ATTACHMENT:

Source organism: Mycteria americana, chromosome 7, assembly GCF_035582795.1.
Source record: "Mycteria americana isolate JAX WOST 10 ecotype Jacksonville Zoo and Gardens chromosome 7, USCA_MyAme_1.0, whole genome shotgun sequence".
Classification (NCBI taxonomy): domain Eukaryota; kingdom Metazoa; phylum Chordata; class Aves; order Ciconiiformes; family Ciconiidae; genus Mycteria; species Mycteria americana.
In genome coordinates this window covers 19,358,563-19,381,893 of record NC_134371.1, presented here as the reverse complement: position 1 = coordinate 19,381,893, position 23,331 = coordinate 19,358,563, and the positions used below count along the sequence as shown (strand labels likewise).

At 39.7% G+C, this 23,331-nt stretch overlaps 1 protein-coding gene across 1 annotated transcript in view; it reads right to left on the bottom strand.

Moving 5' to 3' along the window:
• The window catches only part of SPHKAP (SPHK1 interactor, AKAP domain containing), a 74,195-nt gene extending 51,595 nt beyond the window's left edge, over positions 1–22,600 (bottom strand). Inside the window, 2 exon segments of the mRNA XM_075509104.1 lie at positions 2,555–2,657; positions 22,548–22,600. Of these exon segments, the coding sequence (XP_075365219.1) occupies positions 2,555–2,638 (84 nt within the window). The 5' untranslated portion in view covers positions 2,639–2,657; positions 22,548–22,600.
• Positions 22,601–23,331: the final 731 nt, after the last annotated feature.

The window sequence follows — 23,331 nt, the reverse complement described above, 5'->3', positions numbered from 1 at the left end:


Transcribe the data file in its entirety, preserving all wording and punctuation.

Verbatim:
Source organism: Mycteria americana, chromosome 7, assembly GCF_035582795.1.
Source record: "Mycteria americana isolate JAX WOST 10 ecotype Jacksonville Zoo and Gardens chromosome 7, USCA_MyAme_1.0, whole genome shotgun sequence".
Classification (NCBI taxonomy): domain Eukaryota; kingdom Metazoa; phylum Chordata; class Aves; order Ciconiiformes; family Ciconiidae; genus Mycteria; species Mycteria americana.
In genome coordinates this window covers 19,358,563-19,381,893 of record NC_134371.1, presented here as the reverse complement: position 1 = coordinate 19,381,893, position 23,331 = coordinate 19,358,563, and the positions used below count along the sequence as shown (strand labels likewise).

At 39.7% G+C, this 23,331-nt stretch overlaps 1 protein-coding gene across 1 annotated transcript in view; it reads right to left on the bottom strand.

Moving 5' to 3' along the window:
• The window catches only part of SPHKAP (SPHK1 interactor, AKAP domain containing), a 74,195-nt gene extending 51,595 nt beyond the window's left edge, over positions 1–22,600 (bottom strand). Inside the window, 2 exon segments of the mRNA XM_075509104.1 lie at positions 2,555–2,657; positions 22,548–22,600. Of these exon segments, the coding sequence (XP_075365219.1) occupies positions 2,555–2,638 (84 nt within the window). The 5' untranslated portion in view covers positions 2,639–2,657; positions 22,548–22,600.
• Positions 22,601–23,331: the final 731 nt, after the last annotated feature.

The window sequence follows — 23,331 nt, the reverse complement described above, 5'->3', positions numbered from 1 at the left end: